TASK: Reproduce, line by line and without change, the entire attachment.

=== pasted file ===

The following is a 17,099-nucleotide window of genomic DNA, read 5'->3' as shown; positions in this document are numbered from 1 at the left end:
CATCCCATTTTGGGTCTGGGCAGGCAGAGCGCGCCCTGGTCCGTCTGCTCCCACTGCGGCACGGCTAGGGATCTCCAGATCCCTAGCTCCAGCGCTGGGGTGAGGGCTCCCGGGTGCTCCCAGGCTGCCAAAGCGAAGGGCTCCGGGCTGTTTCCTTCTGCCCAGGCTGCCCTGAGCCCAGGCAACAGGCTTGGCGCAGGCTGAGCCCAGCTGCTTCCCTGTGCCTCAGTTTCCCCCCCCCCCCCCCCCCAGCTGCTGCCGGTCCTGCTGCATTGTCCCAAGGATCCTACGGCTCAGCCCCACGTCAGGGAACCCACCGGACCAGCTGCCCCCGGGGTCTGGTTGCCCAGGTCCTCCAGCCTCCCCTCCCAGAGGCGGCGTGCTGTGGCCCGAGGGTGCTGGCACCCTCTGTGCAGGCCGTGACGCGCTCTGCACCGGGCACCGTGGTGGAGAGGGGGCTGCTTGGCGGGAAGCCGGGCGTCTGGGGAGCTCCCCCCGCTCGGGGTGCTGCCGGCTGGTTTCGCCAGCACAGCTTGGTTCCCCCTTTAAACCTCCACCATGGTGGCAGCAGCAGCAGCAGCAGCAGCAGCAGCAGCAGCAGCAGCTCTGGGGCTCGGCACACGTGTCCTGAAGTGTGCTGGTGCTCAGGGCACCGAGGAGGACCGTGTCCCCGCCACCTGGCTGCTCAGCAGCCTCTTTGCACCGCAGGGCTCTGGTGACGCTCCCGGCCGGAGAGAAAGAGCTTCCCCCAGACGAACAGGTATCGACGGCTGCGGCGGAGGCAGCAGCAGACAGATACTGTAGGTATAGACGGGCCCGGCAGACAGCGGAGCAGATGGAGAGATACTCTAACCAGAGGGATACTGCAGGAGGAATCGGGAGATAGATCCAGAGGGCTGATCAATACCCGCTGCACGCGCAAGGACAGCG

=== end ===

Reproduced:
The following is a 17,099-nucleotide window of genomic DNA, read 5'->3' as shown; positions in this document are numbered from 1 at the left end:
CATCCCATTTTGGGTCTGGGCAGGCAGAGCGCGCCCTGGTCCGTCTGCTCCCACTGCGGCACGGCTAGGGATCTCCAGATCCCTAGCTCCAGCGCTGGGGTGAGGGCTCCCGGGTGCTCCCAGGCTGCCAAAGCGAAGGGCTCCGGGCTGTTTCCTTCTGCCCAGGCTGCCCTGAGCCCAGGCAACAGGCTTGGCGCAGGCTGAGCCCAGCTGCTTCCCTGTGCCTCAGTTTCCCCCCCCCCCCCCCCCCAGCTGCTGCCGGTCCTGCTGCATTGTCCCAAGGATCCTACGGCTCAGCCCCACGTCAGGGAACCCACCGGACCAGCTGCCCCCGGGGTCTGGTTGCCCAGGTCCTCCAGCCTCCCCTCCCAGAGGCGGCGTGCTGTGGCCCGAGGGTGCTGGCACCCTCTGTGCAGGCCGTGACGCGCTCTGCACCGGGCACCGTGGTGGAGAGGGGGCTGCTTGGCGGGAAGCCGGGCGTCTGGGGAGCTCCCCCCGCTCGGGGTGCTGCCGGCTGGTTTCGCCAGCACAGCTTGGTTCCCCCTTTAAACCTCCACCATGGTGGCAGCAGCAGCAGCAGCAGCAGCAGCAGCAGCAGCAGCAGCTCTGGGGCTCGGCACACGTGTCCTGAAGTGTGCTGGTGCTCAGGGCACCGAGGAGGACCGTGTCCCCGCCACCTGGCTGCTCAGCAGCCTCTTTGCACCGCAGGGCTCTGGTGACGCTCCCGGCCGGAGAGAAAGAGCTTCCCCCAGACGAACAGGTATCGACGGCTGCGGCGGAGGCAGCAGCAGACAGATACTGTAGGTATAGACGGGCCCGGCAGACAGCGGAGCAGATGGAGAGATACTCTAACCAGAGGGATACTGCAGGAGGAATCGGGAGATAGATCCAGAGGGCTGATCAATACCCGCTGCACGCGCAAGGACAGCG